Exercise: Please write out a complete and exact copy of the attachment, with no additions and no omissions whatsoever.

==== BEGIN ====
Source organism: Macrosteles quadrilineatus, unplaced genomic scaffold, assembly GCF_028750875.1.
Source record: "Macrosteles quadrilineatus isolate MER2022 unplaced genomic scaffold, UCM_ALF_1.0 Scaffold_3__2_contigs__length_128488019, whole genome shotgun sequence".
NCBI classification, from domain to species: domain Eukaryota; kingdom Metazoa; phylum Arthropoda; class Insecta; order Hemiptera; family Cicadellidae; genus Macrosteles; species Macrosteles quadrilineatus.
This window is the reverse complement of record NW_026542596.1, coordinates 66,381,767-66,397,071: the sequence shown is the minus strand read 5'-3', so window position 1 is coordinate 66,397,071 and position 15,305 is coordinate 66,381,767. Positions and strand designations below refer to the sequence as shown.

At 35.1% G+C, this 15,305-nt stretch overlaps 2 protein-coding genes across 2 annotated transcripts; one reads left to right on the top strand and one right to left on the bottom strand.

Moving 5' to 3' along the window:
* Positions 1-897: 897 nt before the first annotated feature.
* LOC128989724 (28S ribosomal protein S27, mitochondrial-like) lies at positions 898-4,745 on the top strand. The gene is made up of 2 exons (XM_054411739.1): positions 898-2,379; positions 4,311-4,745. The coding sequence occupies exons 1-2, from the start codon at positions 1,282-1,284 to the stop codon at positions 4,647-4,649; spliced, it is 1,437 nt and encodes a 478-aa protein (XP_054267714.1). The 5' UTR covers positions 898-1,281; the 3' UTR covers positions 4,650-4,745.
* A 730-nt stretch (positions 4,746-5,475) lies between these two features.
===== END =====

Source organism: Macrosteles quadrilineatus, unplaced genomic scaffold, assembly GCF_028750875.1.
Source record: "Macrosteles quadrilineatus isolate MER2022 unplaced genomic scaffold, UCM_ALF_1.0 Scaffold_3__2_contigs__length_128488019, whole genome shotgun sequence".
NCBI classification, from domain to species: domain Eukaryota; kingdom Metazoa; phylum Arthropoda; class Insecta; order Hemiptera; family Cicadellidae; genus Macrosteles; species Macrosteles quadrilineatus.
This window is the reverse complement of record NW_026542596.1, coordinates 66,381,767-66,397,071: the sequence shown is the minus strand read 5'-3', so window position 1 is coordinate 66,397,071 and position 15,305 is coordinate 66,381,767. Positions and strand designations below refer to the sequence as shown.

At 35.1% G+C, this 15,305-nt stretch overlaps 2 protein-coding genes across 2 annotated transcripts; one reads left to right on the top strand and one right to left on the bottom strand.

Moving 5' to 3' along the window:
* Positions 1-897: 897 nt before the first annotated feature.
* LOC128989724 (28S ribosomal protein S27, mitochondrial-like) lies at positions 898-4,745 on the top strand. The gene is made up of 2 exons (XM_054411739.1): positions 898-2,379; positions 4,311-4,745. The coding sequence occupies exons 1-2, from the start codon at positions 1,282-1,284 to the stop codon at positions 4,647-4,649; spliced, it is 1,437 nt and encodes a 478-aa protein (XP_054267714.1). The 5' UTR covers positions 898-1,281; the 3' UTR covers positions 4,650-4,745.
* A 730-nt stretch (positions 4,746-5,475) lies between these two features.